Monday, January 26, 2015

American Sniper: To Love War, Find Killing Fun, Really Doesn’t Sound Like the Stuff of Heroes to Me

You Tube Video Clip of Clint Eastwood
 and Bradley Cooper on the set of ‘American Sniper’
I have known extraordinary men and women in my life. They have courageously been there for family and strangers alike when they desperately needed help. They sacrificed and unselfishly gave of themselves during difficult times, often under precarious circumstances, because they cared about the wellbeing of people. They did it willingly without compensation or even recognition. They are extraordinary people. If faced with the same circumstances they are the kind of people I would hope to emulate. They are the kind of people I call heroes. They are the kind of people I want my children and grandchildren to regard as heroes.

That’s the problem with ‘American Sniper.’ A new Academy Award nominated film about the life of Navy Seal Chief Petty Officer Chris Kyle. A film based on Kyle’s bestselling autobiography of the same name. Kyle became the most lethal sniper in U.S. military history. He scored 160 confirmed kills, and achieved 225 probable kills. Kyle may have been a good soldier but his escapades during four combat tours in Iraq are not the stuff of heroes. He is not the extraordinary human being he is portrayed to be. Yet an overwhelming number of Americans believe Kyle is a hero.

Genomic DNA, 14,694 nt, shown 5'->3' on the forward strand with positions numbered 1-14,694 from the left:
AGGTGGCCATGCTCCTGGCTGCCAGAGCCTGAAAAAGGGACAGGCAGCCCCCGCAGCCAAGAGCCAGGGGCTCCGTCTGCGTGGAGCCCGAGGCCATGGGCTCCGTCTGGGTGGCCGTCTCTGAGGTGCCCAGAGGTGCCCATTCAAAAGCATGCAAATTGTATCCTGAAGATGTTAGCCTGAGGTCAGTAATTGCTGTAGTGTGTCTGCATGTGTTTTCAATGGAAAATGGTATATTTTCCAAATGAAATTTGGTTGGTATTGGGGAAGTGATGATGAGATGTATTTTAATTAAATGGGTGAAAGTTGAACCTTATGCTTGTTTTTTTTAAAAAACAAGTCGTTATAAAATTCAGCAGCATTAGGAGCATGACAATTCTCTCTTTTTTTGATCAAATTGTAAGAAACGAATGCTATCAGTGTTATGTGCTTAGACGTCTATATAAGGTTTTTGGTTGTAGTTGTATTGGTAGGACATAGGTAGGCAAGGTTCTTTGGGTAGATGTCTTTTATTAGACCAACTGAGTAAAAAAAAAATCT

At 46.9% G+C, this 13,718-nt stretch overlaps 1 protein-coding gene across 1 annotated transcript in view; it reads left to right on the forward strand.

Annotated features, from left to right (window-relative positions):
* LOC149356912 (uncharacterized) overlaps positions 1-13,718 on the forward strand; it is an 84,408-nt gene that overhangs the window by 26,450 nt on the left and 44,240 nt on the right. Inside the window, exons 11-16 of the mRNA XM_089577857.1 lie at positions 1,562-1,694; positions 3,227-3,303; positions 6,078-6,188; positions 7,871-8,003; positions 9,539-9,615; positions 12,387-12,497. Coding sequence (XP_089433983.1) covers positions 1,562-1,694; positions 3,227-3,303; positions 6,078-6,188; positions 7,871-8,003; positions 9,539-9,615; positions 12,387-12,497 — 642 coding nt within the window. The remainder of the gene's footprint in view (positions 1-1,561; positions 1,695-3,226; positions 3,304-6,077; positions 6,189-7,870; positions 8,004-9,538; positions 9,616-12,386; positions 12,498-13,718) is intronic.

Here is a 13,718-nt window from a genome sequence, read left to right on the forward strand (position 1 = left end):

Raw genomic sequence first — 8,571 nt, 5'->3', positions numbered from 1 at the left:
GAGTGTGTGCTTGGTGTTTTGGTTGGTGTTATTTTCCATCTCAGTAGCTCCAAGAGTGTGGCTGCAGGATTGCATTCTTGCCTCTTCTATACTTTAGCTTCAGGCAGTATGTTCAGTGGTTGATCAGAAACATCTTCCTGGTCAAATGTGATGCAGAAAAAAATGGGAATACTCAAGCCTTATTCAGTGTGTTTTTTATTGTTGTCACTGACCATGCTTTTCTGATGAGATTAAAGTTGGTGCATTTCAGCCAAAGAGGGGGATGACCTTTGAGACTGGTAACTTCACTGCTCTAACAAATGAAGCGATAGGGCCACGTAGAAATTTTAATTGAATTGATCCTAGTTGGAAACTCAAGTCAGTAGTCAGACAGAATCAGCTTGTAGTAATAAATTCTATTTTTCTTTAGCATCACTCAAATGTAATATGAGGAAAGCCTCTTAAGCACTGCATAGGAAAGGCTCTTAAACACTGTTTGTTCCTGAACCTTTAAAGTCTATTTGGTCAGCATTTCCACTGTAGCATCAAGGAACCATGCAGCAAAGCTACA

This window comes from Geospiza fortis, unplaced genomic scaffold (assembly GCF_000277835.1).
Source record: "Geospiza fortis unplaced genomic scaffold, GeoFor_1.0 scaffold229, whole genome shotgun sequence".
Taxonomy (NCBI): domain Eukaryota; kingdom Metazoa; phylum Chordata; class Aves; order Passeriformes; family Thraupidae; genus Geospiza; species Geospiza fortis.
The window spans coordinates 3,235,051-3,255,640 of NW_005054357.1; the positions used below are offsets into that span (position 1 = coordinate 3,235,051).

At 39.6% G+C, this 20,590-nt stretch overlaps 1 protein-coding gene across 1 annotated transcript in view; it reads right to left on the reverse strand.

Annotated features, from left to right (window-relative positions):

Alyssa Rosenberg of the Washington Post writes, “In the film, Chris uses the word ‘savages,’ but ‘American Sniper’ doesn’t make room to explore the depth of his contempt for Iraqis. He drove cars at them at high speed to see them get scared: ‘Their high-pitched screams, coupled with sprints in the opposite direction, had me doubled over. Cheap thrills in Iraq were priceless,’ he wrote in his memoir. He bragged about stealing from their homes against orders. He compared them to American welfare recipients in their dependency and inability to handle freedom.

Megan Garber, a staff writer at The Atlantic, writes, “In Kyle’s book, he admitted, ‘I love war.’ He described killing as ‘fun.’ He noted that ‘I couldn’t give a flying fuck about the Iraqis,’ going on to explain that ‘I hate the damn savages.’ But are the sacrifices of war still sacrifices when you enjoy them? Is heroism still heroism when you’re motivated by hatred?”

And a must read from one of my favorite authors, Chris Hedges, author of “War is a Force that Gives Us Meaning.” He writes a compelling piece,  on the culture of war.

In “Killing Ragheads for Jesus,” he writes, “The culture of war banishes the capacity for pity. It glorifies self-sacrifice and death. It sees pain, ritual humiliation and violence as part of an initiation into manhood.”

The movie, American Sniper, is not honest about war. It tells a very different story, where “We end up talking about Chris Kyle and his dilemmas, and not about the Rumsfelds and Cheneys and other officials up the chain who put Kyle and his high-powered rifle on rooftops in Iraq and asked him to shoot women and children.”

Copyright © 2015 Horatio Green




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